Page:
And he figured that the only way he could move into the next phase of his life, to erase his history as a XXX filmmaker, was to sever all ties with the adult film world – immediately and completely.
So he did.
By 1982, Joe was 48 years old. Not old by any stretch, but athletics is a young man’s game, and he needed to take work where he could find it. He started coaching on a part-time basis with high schools in the New York area, where he also officiated in regional athletic meets. He took the relevant qualifications, became a certified master official, and slowly started to coach elite throwers again.
Over the next 30 years, Joe became one of the most prominent and successful throwing coaches in the north east, working for colleges, athletics clubs, universities, and ultimately USA Track & Field. He held regular clinics for throwers and coaches, some of them with Soviet hammer great, ex-World and Olympic Champion, Yuriy Sedykh. Occasionally his bluster and inflexible discipline got him into trouble with administrative authorities, but his dedication to success usually won people over. He was still involved in coaching into his 80s.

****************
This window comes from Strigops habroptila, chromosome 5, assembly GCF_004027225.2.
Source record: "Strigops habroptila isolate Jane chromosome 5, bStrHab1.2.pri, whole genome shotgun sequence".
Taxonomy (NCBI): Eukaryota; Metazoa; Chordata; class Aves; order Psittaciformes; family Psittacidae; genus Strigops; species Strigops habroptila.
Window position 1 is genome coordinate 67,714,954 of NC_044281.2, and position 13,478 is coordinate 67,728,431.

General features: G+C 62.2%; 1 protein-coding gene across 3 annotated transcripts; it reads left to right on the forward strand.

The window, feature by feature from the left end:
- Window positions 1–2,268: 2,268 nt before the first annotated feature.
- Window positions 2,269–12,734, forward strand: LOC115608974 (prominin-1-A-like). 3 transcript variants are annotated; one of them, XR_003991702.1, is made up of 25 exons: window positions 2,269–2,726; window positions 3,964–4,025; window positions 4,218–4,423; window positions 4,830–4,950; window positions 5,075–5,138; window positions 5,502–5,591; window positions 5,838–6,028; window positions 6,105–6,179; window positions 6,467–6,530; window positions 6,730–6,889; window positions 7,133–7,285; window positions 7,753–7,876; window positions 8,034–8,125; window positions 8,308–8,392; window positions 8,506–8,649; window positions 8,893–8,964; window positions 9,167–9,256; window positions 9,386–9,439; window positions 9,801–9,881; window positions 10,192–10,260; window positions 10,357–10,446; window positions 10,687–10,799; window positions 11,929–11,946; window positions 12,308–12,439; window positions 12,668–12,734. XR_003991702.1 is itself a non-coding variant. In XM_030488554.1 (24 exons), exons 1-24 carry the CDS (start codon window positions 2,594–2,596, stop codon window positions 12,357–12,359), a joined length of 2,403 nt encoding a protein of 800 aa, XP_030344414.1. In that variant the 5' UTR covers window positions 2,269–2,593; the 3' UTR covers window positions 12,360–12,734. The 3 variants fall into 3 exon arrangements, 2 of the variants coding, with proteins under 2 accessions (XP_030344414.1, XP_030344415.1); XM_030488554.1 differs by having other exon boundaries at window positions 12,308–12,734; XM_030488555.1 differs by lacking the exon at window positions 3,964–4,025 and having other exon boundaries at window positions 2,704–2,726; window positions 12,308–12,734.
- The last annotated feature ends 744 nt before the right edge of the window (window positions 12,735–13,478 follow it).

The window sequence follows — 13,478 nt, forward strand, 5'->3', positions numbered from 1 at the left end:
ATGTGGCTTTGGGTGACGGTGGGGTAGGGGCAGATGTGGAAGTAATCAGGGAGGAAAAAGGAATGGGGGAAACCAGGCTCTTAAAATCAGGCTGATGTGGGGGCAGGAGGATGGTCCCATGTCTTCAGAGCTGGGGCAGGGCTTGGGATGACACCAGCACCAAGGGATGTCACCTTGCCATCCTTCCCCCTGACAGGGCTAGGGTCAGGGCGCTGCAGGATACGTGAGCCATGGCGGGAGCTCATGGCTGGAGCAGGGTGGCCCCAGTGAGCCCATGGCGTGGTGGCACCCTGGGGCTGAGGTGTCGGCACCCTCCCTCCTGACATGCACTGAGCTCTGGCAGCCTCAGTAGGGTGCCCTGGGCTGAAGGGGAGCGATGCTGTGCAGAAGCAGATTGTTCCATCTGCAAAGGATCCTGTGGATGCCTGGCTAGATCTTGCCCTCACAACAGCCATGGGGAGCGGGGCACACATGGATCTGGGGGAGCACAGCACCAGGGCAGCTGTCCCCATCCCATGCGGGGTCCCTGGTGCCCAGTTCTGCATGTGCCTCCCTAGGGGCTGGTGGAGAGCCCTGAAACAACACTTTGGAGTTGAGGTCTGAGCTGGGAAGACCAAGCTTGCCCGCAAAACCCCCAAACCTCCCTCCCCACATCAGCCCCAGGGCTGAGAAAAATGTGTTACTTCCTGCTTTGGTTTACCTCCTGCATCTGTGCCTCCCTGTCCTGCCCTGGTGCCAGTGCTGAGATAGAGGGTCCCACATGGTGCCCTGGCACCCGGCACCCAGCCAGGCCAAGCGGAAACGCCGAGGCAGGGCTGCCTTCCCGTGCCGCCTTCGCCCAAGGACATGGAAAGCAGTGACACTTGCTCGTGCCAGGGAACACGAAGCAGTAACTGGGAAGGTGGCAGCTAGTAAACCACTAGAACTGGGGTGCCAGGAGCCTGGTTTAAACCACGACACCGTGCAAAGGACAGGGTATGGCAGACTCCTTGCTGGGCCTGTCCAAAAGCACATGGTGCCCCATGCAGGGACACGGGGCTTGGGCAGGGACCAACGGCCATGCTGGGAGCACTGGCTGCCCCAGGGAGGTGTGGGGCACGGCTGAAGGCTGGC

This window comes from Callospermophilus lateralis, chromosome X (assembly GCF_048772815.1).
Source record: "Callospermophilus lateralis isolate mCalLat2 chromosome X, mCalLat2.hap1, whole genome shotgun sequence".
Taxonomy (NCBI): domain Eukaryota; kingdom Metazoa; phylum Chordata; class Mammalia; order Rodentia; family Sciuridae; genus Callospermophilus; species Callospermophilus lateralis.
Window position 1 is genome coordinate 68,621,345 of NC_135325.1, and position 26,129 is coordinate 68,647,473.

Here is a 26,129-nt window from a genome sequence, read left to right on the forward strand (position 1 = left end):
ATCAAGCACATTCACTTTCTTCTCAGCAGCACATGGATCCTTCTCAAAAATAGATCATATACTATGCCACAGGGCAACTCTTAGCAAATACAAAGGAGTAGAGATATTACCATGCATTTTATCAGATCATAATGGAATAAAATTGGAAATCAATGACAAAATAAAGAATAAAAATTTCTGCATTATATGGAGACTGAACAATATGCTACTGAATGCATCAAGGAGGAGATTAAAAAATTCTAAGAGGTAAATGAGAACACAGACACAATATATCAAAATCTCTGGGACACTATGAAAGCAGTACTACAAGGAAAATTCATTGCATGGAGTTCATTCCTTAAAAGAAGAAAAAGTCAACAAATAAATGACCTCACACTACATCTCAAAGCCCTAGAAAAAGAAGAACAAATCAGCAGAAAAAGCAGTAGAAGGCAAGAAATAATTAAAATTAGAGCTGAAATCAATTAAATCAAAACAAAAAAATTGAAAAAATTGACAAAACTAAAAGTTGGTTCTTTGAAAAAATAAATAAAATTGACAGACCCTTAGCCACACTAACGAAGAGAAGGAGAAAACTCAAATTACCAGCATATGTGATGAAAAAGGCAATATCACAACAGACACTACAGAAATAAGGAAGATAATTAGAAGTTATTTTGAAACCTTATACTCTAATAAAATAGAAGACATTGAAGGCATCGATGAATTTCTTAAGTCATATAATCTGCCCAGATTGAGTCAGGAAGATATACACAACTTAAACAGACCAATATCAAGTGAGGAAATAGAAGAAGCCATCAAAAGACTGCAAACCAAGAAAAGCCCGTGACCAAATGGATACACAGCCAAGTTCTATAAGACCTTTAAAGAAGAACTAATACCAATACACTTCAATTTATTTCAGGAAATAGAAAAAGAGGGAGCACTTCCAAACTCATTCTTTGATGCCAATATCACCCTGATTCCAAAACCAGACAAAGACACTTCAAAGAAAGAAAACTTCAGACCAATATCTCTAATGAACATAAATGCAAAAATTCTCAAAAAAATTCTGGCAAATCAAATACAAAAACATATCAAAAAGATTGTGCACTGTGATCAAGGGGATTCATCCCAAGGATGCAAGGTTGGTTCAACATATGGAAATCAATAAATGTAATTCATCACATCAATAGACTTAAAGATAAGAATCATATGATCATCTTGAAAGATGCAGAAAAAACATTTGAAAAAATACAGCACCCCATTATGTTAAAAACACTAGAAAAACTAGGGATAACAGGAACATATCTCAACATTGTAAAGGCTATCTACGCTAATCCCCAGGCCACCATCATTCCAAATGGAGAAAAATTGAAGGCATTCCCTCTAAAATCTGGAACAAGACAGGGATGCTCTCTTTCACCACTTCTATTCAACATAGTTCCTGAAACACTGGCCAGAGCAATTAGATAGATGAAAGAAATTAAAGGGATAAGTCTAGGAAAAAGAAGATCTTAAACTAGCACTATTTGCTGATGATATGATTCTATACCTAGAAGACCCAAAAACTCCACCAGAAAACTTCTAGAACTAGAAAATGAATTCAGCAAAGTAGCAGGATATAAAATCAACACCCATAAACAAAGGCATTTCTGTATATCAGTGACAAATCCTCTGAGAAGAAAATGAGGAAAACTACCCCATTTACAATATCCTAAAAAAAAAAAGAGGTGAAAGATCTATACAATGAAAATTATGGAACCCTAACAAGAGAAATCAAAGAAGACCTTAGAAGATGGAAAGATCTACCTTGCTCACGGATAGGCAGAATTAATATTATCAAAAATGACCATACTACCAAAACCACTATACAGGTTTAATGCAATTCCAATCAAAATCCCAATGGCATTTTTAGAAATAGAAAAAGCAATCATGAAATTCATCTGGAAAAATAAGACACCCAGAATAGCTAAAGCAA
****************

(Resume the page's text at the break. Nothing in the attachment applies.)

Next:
All the time Joe stayed in New York state, and raised a family. He changed his name a couple of times, but never spoke about his adult film past to anyone until contacted by The Rialto Report.
In January 2020, Joe passed away. A life that had been shrouded in mystery and misinformation had come to an end.
But wait. One more thing: the oft-mentioned tattoo? The proof that Joe had been held in Dachau? The evidence that seemed to explain where Joe’s tortured and violent inspiration came from? The one detail that featured in academic essays, fan-published books… even in the memories of people he worked with?
It never existed. Though the lives of Joe’s relatives had been severely disrupted by the war, Joe and his family insist that none of them were ever detained in concentration camps. And Joe never had a tattoo.